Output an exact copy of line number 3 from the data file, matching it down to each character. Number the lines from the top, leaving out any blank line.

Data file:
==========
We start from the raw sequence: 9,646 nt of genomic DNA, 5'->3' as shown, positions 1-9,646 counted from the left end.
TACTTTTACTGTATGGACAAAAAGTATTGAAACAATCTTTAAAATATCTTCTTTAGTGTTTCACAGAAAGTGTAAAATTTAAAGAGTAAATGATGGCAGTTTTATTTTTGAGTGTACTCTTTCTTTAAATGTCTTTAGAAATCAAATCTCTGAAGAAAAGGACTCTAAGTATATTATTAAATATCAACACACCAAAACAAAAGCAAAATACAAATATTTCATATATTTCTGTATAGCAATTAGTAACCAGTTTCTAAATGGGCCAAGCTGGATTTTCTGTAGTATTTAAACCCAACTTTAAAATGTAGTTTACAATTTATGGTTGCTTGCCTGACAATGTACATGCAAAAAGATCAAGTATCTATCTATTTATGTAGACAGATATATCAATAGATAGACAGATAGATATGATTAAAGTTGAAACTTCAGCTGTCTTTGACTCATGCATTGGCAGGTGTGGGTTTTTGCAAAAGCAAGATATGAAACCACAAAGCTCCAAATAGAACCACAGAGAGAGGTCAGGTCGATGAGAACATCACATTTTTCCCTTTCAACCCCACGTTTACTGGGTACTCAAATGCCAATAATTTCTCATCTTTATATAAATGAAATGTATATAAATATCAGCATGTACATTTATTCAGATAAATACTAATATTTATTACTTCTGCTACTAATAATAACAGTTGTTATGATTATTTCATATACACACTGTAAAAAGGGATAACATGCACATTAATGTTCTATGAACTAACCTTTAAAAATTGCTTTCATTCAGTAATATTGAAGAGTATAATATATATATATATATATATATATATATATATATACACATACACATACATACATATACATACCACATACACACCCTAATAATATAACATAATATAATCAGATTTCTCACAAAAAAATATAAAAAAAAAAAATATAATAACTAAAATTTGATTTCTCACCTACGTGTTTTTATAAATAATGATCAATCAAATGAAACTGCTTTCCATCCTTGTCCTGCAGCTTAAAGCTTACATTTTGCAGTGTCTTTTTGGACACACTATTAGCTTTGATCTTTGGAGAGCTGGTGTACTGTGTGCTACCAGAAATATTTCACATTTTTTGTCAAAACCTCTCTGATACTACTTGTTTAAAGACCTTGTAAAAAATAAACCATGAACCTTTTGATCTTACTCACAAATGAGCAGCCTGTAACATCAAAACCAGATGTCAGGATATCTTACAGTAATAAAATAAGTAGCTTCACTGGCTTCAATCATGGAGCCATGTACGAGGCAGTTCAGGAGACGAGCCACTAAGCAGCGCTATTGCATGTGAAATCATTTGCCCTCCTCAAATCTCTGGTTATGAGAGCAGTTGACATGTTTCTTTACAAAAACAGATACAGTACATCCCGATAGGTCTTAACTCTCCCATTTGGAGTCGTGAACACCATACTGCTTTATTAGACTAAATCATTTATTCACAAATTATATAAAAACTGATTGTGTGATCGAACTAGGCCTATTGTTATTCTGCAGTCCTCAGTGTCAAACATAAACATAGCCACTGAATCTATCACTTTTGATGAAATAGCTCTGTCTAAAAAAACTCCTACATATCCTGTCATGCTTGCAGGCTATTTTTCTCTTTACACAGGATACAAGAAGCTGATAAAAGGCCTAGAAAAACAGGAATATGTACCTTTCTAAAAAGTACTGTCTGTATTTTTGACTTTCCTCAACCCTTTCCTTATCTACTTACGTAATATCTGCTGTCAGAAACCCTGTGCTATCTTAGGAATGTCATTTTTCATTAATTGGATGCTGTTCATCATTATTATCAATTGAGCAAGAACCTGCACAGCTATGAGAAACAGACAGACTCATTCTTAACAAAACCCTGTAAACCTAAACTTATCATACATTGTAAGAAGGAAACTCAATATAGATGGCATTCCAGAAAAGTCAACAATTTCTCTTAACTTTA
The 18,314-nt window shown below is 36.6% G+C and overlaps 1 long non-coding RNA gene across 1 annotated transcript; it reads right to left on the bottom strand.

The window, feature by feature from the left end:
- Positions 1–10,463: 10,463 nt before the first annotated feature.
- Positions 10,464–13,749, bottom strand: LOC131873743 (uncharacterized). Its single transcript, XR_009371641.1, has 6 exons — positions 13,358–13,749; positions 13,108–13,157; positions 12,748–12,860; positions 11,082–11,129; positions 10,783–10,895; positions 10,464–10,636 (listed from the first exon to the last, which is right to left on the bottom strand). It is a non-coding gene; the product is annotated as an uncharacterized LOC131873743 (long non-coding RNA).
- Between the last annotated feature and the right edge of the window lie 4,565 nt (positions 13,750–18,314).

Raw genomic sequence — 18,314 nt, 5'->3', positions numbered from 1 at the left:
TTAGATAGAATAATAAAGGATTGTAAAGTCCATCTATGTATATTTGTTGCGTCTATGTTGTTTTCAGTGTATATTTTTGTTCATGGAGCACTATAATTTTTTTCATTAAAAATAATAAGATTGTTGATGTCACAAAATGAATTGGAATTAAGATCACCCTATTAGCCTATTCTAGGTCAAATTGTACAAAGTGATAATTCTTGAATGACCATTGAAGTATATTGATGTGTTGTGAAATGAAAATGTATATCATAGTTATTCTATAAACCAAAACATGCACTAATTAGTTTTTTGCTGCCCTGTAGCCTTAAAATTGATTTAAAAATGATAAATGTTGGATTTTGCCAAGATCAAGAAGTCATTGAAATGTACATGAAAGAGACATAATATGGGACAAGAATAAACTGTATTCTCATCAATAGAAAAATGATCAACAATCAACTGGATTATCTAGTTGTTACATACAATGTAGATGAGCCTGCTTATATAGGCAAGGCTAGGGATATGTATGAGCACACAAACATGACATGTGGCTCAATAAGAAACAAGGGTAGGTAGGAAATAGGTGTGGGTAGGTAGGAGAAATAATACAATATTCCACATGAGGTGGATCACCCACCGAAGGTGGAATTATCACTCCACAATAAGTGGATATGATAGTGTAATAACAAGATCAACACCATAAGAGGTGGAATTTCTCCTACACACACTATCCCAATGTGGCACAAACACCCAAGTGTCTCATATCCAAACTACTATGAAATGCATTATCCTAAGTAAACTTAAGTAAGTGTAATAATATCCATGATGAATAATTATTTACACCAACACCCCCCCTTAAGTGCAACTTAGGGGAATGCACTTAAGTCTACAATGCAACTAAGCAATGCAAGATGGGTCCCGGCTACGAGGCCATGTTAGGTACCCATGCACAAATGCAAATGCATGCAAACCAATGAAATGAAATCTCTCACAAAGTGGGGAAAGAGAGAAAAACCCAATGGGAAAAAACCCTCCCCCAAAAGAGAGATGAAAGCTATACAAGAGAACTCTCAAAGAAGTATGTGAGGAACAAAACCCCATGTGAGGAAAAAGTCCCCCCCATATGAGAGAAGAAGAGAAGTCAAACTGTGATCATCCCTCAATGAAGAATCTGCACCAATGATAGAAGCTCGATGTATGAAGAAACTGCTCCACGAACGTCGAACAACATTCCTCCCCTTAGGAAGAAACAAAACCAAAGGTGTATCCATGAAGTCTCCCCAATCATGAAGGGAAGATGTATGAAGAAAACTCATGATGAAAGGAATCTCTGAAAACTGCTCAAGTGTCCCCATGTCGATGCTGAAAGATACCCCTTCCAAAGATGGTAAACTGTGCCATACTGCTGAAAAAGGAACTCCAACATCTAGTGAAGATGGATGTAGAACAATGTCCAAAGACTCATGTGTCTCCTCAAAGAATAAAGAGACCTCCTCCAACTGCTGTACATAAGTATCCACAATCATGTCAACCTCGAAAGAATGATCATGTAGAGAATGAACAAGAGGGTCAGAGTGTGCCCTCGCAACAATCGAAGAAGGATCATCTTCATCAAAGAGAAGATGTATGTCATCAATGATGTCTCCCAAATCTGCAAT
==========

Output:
The 18,314-nt window shown below is 36.6% G+C and overlaps 1 long non-coding RNA gene across 1 annotated transcript; it reads right to left on the bottom strand.